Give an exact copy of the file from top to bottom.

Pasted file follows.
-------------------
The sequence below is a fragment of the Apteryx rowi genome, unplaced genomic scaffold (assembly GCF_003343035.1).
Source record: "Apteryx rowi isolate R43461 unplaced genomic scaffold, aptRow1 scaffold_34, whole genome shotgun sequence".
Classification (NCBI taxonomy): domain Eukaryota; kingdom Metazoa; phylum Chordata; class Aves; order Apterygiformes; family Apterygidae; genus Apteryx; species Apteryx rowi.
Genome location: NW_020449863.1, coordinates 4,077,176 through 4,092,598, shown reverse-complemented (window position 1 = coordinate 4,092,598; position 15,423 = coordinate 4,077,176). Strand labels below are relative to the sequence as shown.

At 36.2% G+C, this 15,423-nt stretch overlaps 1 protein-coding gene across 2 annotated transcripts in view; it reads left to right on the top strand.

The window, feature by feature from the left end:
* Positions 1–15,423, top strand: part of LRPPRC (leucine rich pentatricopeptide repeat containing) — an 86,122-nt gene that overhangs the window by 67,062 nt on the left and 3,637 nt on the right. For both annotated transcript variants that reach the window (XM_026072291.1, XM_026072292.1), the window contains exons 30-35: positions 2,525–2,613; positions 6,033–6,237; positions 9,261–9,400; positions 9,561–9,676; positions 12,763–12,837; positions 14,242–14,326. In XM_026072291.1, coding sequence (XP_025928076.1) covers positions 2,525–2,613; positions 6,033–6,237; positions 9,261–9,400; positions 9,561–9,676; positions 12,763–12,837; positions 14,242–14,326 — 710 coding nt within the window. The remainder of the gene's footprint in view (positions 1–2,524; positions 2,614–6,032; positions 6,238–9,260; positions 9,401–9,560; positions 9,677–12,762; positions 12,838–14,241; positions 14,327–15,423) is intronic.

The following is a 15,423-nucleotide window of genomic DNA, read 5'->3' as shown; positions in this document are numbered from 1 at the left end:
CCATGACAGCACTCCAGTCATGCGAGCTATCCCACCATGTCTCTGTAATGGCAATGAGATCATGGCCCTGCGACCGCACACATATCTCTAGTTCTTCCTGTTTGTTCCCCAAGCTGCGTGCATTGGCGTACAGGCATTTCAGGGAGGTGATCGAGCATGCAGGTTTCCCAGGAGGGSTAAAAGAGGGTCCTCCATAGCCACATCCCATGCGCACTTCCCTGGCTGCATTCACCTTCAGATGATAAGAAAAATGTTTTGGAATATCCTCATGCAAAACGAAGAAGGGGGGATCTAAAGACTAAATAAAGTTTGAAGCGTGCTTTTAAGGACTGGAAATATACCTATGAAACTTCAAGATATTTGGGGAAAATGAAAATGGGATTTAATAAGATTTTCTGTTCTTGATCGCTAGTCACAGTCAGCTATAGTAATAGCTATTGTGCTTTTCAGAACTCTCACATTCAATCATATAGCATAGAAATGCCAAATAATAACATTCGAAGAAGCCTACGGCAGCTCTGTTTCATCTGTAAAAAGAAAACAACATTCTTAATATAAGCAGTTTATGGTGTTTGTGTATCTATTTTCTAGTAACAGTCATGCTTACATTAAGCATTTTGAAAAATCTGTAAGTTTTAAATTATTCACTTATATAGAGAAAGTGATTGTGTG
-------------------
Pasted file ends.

The sequence below is a fragment of the Apteryx rowi genome, unplaced genomic scaffold (assembly GCF_003343035.1).
Source record: "Apteryx rowi isolate R43461 unplaced genomic scaffold, aptRow1 scaffold_34, whole genome shotgun sequence".
Classification (NCBI taxonomy): domain Eukaryota; kingdom Metazoa; phylum Chordata; class Aves; order Apterygiformes; family Apterygidae; genus Apteryx; species Apteryx rowi.
Genome location: NW_020449863.1, coordinates 4,077,176 through 4,092,598, shown reverse-complemented (window position 1 = coordinate 4,092,598; position 15,423 = coordinate 4,077,176). Strand labels below are relative to the sequence as shown.

At 36.2% G+C, this 15,423-nt stretch overlaps 1 protein-coding gene across 2 annotated transcripts in view; it reads left to right on the top strand.

The window, feature by feature from the left end:
* Positions 1–15,423, top strand: part of LRPPRC (leucine rich pentatricopeptide repeat containing) — an 86,122-nt gene that overhangs the window by 67,062 nt on the left and 3,637 nt on the right. For both annotated transcript variants that reach the window (XM_026072291.1, XM_026072292.1), the window contains exons 30-35: positions 2,525–2,613; positions 6,033–6,237; positions 9,261–9,400; positions 9,561–9,676; positions 12,763–12,837; positions 14,242–14,326. In XM_026072291.1, coding sequence (XP_025928076.1) covers positions 2,525–2,613; positions 6,033–6,237; positions 9,261–9,400; positions 9,561–9,676; positions 12,763–12,837; positions 14,242–14,326 — 710 coding nt within the window. The remainder of the gene's footprint in view (positions 1–2,524; positions 2,614–6,032; positions 6,238–9,260; positions 9,401–9,560; positions 9,677–12,762; positions 12,838–14,241; positions 14,327–15,423) is intronic.

The following is a 15,423-nucleotide window of genomic DNA, read 5'->3' as shown; positions in this document are numbered from 1 at the left end:
CCATGACAGCACTCCAGTCATGCGAGCTATCCCACCATGTCTCTGTAATGGCAATGAGATCATGGCCCTGCGACCGCACACATATCTCTAGTTCTTCCTGTTTGTTCCCCAAGCTGCGTGCATTGGCGTACAGGCATTTCAGGGAGGTGATCGAGCATGCAGGTTTCCCAGGAGGGSTAAAAGAGGGTCCTCCATAGCCACATCCCATGCGCACTTCCCTGGCTGCATTCACCTTCAGATGATAAGAAAAATGTTTTGGAATATCCTCATGCAAAACGAAGAAGGGGGGATCTAAAGACTAAATAAAGTTTGAAGCGTGCTTTTAAGGACTGGAAATATACCTATGAAACTTCAAGATATTTGGGGAAAATGAAAATGGGATTTAATAAGATTTTCTGTTCTTGATCGCTAGTCACAGTCAGCTATAGTAATAGCTATTGTGCTTTTCAGAACTCTCACATTCAATCATATAGCATAGAAATGCCAAATAATAACATTCGAAGAAGCCTACGGCAGCTCTGTTTCATCTGTAAAAAGAAAACAACATTCTTAATATAAGCAGTTTATGGTGTTTGTGTATCTATTTTCTAGTAACAGTCATGCTTACATTAAGCATTTTGAAAAATCTGTAAGTTTTAAATTATTCACTTATATAGAGAAAGTGATTGTGTG